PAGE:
Many people tend to think of folklore as something that belongs to the distant past, which has decreasing relevance to the world of today and is the province of historians, anthropologists and storytellers. However, folklore is still very much alive in the modern world. Indeed, new folk tales and beliefs are being created and spread far more quickly than ever before – oral repetition having been joined by the mass media, the photocopier and the Internet. In the modern world, cunning or foolish peasants, vain or cruel kings and wicked stepmothers have given way to alien abductions, web wizards, phantom hitch-hikers and disappearing mothers-in-law.
Perhaps the best-known current form of folklore is the genre usually described as urban legends. Like traditional stories, these contemporary folk tales were largely spread by word of mouth until the arrival of the Internet allowed them to be disseminated worldwide with extreme rapidity. Such stories exhibit an important feature of folk tales in that they mutate and grow in the telling, allowing the narrator to add or subtract details according to their local relevance or the expectations of the audience.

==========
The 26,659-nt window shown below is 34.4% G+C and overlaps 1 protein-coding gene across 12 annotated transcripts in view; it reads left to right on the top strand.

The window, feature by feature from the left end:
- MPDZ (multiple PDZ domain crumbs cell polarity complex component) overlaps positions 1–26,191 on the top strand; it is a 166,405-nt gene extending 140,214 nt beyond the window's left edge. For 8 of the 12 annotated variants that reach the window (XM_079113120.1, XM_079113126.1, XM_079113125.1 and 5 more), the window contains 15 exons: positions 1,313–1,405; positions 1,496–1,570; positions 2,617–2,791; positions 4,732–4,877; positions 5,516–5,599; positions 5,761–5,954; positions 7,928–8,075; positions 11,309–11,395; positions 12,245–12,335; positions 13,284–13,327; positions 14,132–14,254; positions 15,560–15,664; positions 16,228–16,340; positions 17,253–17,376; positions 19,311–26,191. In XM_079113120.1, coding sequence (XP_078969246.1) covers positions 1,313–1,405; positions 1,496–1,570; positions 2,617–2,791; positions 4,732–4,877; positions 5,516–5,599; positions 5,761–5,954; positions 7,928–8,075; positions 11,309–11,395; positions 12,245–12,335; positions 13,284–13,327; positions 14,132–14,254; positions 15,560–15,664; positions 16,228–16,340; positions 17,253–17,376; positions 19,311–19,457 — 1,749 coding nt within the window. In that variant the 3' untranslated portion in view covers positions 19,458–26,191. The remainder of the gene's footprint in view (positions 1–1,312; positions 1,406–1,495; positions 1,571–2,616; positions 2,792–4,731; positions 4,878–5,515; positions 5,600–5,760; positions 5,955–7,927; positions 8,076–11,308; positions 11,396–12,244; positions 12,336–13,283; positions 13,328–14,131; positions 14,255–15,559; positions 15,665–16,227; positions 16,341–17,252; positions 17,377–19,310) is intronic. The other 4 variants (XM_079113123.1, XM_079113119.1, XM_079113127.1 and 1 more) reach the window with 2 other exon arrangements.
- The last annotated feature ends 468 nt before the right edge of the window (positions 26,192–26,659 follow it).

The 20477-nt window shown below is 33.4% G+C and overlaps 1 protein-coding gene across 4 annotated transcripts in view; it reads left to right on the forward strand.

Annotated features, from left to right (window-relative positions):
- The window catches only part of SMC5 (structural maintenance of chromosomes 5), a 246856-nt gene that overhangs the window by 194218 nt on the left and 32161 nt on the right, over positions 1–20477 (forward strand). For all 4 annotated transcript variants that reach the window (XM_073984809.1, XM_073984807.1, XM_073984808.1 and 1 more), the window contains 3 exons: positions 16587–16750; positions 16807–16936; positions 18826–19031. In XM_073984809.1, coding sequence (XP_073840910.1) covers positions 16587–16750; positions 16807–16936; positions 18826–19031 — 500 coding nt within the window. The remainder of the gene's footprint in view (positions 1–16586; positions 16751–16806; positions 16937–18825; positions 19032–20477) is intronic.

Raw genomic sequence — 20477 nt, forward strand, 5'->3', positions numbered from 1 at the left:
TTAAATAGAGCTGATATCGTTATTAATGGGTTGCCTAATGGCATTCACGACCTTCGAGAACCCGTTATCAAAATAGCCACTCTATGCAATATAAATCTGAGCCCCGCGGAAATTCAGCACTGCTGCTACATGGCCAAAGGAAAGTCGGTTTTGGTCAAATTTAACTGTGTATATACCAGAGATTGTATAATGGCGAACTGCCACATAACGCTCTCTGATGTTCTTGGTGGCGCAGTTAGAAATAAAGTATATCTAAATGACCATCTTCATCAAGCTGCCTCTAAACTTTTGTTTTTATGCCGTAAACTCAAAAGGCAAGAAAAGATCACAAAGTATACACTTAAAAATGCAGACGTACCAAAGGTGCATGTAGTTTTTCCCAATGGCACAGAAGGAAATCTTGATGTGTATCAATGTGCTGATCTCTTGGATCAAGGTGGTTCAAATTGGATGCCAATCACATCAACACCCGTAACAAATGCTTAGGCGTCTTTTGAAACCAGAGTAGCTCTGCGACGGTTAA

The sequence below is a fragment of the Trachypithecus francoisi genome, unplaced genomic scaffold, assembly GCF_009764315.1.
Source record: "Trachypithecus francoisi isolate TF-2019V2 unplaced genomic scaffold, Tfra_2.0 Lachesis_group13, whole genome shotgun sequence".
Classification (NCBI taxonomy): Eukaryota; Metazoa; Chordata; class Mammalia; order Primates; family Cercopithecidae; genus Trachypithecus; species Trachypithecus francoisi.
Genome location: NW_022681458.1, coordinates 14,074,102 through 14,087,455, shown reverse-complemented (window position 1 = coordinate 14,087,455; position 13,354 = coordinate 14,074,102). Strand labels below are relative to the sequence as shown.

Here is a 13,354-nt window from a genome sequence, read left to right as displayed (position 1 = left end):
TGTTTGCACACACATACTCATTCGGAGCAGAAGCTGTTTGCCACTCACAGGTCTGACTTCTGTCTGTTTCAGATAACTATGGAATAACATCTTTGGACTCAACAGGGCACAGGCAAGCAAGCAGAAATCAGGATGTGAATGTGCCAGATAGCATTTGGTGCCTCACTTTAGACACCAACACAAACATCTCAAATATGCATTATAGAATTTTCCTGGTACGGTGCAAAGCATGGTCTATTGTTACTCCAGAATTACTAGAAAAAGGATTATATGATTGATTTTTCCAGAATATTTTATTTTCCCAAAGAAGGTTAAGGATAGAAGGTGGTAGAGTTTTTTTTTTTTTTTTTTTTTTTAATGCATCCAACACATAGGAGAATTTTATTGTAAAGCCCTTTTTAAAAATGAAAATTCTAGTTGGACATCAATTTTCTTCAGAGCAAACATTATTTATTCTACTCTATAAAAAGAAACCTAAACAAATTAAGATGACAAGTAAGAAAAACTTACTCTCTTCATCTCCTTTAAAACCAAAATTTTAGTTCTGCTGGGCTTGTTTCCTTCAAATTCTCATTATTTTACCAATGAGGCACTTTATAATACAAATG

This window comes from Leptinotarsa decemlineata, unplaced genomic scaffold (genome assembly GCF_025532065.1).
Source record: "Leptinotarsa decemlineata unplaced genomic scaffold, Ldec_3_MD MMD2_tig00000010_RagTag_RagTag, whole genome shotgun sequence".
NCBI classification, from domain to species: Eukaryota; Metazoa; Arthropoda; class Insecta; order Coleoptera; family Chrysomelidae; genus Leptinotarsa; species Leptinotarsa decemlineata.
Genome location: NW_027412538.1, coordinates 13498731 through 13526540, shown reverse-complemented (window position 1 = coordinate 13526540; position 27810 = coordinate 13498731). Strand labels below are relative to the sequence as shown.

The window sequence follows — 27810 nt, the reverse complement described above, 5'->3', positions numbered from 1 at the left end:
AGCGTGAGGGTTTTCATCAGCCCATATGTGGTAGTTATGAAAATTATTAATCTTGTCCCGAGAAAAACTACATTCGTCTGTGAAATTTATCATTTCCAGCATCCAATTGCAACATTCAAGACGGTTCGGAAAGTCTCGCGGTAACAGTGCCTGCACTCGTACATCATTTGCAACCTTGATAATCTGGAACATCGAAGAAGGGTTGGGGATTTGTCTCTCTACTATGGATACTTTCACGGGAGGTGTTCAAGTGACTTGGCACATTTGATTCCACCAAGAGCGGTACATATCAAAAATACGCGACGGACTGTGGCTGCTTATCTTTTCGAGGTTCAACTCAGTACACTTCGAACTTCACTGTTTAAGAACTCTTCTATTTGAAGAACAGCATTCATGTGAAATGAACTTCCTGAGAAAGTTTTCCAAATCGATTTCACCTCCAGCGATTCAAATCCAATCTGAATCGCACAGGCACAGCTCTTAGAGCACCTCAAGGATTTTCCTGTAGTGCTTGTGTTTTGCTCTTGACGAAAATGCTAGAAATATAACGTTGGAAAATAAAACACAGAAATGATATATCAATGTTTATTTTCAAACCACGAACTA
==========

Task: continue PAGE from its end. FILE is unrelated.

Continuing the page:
Similar to these are the conspiracy theories and other stories that spring up alongside the ‘accepted’ versions of events – such as the supposed non-accidental death of Diana, Princess of Wales or the belief that man has never really landed on the moon. In the popular imagination, certain real people have undergone a transformation into larger-than-life, almost mythical, figures, not so very long after their (real or assumed) deaths. Examples include elvis presley, who continues to be sighted by the faithful in the most unlikely of places despite having died in 1977, the famously elusive lord lucan or the tragically romantic Russian Grand Duchess anastasia. Places and inanimate objects have also undergone a similar process – such as the famous bermuda triangle, hanging rock in Australia, the hope diamond with its legendary curse and the ill-fated titanic.
It could be argued that folklore is still as important as it ever was, reflecting the real hopes, fears, interests, prejudices and beliefs of the population – as contrasted with the ‘official’ wisdom of policymakers and academics. Perhaps what the stories of modern folklore have in common with their historical counterparts is that they stem from a desire for the romantic rather than the prosaic. They can be seen, in an increasingly secular society, as fulfilling a deep-seated need to believe in something that transcends the banality of everyday life.